When you love what you do and what you do makes a difference.
We’ve all heard the old cliche saying: “Do what you love and you’ll never work a day in your life.” If you’ve ever gone from a job you hate to a career you love, you know this to be true. Being able to align your values with what you do is very important, but unfortunately not enough people are able to achieve this. Not only do I love recruiting, but I know that what I am doing is making a difference in people’s lives.
I’ve always known in every job that I’ve done, I enjoyed engaging with others and seeing them improve. It’s always been about taking what I’ve learned (the good and the bad) and making sure others don’t make the same mistakes. In recruiting I’ve been able to apply that more than ever. On a daily basis I have the opportunity to help incredibly talented people take the next step in their career and find what it is that makes them tick, aligning their values with great companies and ensuring successful futures for both parties. It is an awesome feeling when someone expresses their gratitude toward you, simply because you took the time to get to know them and provide them an opportunity to do what they love.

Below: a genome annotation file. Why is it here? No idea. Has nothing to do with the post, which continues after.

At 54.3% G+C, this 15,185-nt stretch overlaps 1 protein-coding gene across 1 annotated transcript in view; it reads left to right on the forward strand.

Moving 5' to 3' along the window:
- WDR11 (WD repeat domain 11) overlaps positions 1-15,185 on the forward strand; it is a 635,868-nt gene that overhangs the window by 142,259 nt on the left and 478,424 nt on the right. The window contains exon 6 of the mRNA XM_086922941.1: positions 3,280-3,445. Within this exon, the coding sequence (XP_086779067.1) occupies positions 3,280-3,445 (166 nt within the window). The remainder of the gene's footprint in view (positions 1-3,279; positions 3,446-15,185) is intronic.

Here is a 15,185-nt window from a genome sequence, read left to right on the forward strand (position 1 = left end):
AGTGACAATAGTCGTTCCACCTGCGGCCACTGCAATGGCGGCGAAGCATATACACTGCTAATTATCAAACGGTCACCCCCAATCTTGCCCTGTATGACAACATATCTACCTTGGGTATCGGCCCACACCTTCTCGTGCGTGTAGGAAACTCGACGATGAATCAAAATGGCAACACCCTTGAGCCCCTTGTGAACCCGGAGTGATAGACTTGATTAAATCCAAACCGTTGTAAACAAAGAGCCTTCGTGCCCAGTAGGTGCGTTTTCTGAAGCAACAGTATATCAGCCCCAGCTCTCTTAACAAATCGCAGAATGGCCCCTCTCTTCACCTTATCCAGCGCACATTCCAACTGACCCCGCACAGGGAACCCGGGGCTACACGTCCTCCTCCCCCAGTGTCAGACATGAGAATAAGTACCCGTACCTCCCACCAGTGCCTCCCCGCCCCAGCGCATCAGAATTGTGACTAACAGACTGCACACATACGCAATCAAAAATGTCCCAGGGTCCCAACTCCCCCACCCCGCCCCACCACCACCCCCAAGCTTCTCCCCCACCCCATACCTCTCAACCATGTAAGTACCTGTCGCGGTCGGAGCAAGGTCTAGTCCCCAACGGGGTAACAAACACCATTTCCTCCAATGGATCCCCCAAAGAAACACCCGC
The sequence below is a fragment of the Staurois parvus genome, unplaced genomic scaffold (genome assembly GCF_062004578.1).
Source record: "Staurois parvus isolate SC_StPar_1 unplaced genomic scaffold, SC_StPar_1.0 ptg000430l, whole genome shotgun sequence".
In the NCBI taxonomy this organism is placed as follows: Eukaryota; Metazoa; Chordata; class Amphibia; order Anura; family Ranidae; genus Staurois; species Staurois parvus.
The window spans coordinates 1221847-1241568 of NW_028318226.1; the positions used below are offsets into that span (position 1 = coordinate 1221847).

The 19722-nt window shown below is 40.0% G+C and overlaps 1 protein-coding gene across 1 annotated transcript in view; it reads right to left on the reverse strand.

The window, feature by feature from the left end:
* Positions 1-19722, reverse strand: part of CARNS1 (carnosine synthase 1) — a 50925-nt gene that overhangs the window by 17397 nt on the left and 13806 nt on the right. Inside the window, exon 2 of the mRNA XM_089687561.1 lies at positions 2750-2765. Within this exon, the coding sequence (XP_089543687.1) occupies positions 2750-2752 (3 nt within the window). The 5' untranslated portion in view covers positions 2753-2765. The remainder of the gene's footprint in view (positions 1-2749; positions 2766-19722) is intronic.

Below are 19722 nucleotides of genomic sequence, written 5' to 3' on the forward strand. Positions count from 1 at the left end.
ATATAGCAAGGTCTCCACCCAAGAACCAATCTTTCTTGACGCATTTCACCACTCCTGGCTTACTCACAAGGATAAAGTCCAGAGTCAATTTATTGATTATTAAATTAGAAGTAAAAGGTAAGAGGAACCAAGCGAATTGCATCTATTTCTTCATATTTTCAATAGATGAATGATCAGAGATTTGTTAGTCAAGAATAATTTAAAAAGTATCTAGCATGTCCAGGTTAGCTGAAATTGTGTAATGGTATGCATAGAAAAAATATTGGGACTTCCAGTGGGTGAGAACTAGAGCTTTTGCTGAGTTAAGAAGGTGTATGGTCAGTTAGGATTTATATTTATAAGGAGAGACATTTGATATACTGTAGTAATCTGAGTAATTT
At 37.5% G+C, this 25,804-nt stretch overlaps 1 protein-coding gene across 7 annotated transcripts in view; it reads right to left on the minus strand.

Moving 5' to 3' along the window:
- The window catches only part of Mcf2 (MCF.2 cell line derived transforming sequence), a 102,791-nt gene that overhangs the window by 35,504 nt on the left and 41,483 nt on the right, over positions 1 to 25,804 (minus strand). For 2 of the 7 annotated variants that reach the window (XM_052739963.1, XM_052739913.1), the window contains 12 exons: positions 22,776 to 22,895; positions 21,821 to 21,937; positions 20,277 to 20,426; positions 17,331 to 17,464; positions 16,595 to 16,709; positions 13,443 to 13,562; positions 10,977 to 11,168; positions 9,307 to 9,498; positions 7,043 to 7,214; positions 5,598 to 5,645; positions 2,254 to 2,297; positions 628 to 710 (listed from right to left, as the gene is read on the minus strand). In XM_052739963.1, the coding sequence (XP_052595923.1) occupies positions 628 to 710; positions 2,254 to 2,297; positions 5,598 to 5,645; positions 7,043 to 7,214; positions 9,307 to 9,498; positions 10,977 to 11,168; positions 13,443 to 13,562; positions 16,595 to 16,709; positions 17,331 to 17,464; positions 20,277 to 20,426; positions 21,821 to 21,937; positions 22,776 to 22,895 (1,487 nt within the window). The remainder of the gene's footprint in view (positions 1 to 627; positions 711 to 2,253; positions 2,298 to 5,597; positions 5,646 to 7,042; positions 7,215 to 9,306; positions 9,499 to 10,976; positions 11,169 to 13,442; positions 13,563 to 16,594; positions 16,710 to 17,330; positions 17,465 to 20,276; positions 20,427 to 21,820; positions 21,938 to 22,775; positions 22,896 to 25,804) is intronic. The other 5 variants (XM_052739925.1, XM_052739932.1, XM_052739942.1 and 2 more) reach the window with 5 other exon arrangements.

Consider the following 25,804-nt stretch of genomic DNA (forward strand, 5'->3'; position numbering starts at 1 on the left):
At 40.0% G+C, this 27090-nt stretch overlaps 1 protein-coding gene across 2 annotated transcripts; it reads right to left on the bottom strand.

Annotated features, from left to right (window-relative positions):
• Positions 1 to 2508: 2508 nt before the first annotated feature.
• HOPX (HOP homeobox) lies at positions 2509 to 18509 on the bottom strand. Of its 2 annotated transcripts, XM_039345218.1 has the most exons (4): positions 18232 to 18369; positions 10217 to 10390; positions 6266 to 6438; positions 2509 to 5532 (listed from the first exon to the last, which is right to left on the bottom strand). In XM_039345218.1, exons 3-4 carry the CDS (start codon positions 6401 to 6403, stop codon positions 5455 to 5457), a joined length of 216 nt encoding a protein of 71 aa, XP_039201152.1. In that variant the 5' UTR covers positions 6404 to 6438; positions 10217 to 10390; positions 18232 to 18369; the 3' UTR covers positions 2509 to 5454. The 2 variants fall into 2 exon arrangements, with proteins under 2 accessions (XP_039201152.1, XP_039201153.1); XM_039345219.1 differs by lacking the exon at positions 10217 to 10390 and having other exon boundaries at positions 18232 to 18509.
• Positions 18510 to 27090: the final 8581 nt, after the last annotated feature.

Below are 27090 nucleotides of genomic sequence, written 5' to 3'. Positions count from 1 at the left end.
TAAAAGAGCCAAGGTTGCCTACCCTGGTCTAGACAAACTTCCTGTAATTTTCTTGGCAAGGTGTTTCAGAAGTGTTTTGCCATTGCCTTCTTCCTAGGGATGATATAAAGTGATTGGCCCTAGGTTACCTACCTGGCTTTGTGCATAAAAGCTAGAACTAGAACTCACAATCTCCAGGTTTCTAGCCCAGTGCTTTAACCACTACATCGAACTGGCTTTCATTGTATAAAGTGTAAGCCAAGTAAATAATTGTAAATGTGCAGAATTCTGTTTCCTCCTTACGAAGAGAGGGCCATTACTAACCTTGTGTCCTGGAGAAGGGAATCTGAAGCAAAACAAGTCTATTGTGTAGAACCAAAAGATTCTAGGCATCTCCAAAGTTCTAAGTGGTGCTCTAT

It’s not just about the work we do in connecting greatness with greatness. In the Maritimes we need to support each other financially. Playing matchmaker is only half the story; we put our money where our mouth is. Structured as a Community Interest Company (CIC) we are mandated to put 60% of our profits back into the community. I am from the North End of Halifax and I’ve seen first hand the lack of opportunity that some of our youth have. The thing that is most important to me is being able to create opportunity for our youth. I believe when people are motivated by things other than money, they see opportunity differently. To me that defines what social enterprise is all about, and is why I’m proud to be a part of one.
We know that it is naive to think that by giving some money back to the community it will fix all the problems in Atlantic Canada, and that’s not how we feel. We do feel it is a step in the right direction. We also know that although the first job we put forward may not be “the one”, we hope that our prospects will have a rejuvenated sense of purpose, and that there are options to find what I’ve found: a love and passion for what I do.